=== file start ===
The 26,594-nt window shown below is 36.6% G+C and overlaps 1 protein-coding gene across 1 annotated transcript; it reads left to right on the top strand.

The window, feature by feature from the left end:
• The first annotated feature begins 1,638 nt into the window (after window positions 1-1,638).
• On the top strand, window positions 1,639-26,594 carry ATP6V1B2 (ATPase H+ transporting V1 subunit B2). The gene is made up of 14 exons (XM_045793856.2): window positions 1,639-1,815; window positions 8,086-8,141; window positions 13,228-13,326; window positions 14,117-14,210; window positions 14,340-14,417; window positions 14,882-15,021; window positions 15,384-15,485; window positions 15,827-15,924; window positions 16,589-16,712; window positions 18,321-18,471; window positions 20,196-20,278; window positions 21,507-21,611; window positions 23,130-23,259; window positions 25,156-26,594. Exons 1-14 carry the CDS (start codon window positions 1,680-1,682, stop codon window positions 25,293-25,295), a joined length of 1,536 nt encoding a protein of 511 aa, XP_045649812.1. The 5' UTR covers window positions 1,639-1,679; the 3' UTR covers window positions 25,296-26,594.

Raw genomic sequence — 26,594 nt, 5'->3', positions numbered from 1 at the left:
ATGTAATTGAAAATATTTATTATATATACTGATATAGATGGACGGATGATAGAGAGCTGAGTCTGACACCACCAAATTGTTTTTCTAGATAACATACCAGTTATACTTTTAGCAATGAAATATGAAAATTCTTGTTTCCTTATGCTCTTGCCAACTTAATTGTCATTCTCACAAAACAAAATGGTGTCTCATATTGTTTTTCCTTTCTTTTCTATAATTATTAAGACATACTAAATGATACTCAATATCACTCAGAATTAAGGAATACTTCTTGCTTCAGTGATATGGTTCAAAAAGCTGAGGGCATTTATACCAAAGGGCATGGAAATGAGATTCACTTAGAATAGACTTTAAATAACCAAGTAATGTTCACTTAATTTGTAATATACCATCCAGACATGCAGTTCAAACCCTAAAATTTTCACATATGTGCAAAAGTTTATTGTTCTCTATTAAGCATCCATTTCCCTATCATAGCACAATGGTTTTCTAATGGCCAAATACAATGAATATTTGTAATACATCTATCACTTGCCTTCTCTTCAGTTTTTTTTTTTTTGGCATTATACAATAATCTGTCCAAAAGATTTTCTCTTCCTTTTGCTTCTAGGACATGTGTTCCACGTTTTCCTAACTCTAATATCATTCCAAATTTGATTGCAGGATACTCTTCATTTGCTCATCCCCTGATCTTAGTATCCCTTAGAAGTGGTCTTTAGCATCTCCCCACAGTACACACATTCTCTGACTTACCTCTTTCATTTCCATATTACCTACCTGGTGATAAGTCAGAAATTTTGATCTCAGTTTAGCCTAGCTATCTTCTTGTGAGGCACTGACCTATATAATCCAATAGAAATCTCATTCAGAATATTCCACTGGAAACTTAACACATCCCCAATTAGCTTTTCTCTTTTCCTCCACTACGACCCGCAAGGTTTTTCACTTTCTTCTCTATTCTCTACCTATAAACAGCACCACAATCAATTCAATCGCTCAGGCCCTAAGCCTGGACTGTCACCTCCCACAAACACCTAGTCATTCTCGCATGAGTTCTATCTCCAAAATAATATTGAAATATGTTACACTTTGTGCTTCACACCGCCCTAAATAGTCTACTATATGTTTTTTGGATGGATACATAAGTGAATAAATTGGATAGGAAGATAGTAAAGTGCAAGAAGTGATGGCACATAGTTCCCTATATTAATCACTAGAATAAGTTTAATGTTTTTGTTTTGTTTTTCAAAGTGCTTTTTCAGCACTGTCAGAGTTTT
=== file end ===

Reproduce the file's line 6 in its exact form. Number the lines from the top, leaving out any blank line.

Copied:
ATGTAATTGAAAATATTTATTATATATACTGATATAGATGGACGGATGATAGAGAGCTGAGTCTGACACCACCAAATTGTTTTTCTAGATAACATACCAGTTATACTTTTAGCAATGAAATATGAAAATTCTTGTTTCCTTATGCTCTTGCCAACTTAATTGTCATTCTCACAAAACAAAATGGTGTCTCATATTGTTTTTCCTTTCTTTTCTATAATTATTAAGACATACTAAATGATACTCAATATCACTCAGAATTAAGGAATACTTCTTGCTTCAGTGATATGGTTCAAAAAGCTGAGGGCATTTATACCAAAGGGCATGGAAATGAGATTCACTTAGAATAGACTTTAAATAACCAAGTAATGTTCACTTAATTTGTAATATACCATCCAGACATGCAGTTCAAACCCTAAAATTTTCACATATGTGCAAAAGTTTATTGTTCTCTATTAAGCATCCATTTCCCTATCATAGCACAATGGTTTTCTAATGGCCAAATACAATGAATATTTGTAATACATCTATCACTTGCCTTCTCTTCAGTTTTTTTTTTTTTGGCATTATACAATAATCTGTCCAAAAGATTTTCTCTTCCTTTTGCTTCTAGGACATGTGTTCCACGTTTTCCTAACTCTAATATCATTCCAAATTTGATTGCAGGATACTCTTCATTTGCTCATCCCCTGATCTTAGTATCCCTTAGAAGTGGTCTTTAGCATCTCCCCACAGTACACACATTCTCTGACTTACCTCTTTCATTTCCATATTACCTACCTGGTGATAAGTCAGAAATTTTGATCTCAGTTTAGCCTAGCTATCTTCTTGTGAGGCACTGACCTATATAATCCAATAGAAATCTCATTCAGAATATTCCACTGGAAACTTAACACATCCCCAATTAGCTTTTCTCTTTTCCTCCACTACGACCCGCAAGGTTTTTCACTTTCTTCTCTATTCTCTACCTATAAACAGCACCACAATCAATTCAATCGCTCAGGCCCTAAGCCTGGACTGTCACCTCCCACAAACACCTAGTCATTCTCGCATGAGTTCTATCTCCAAAATAATATTGAAATATGTTACACTTTGTGCTTCACACCGCCCTAAATAGTCTACTATATGTTTTTTGGATGGATACATAAGTGAATAAATTGGATAGGAAGATAGTAAAGTGCAAGAAGTGATGGCACATAGTTCCCTATATTAATCACTAGAATAAGTTTAATGTTTTTGTTTTGTTTTTCAAAGTGCTTTTTCAGCACTGTCAGAGTTTT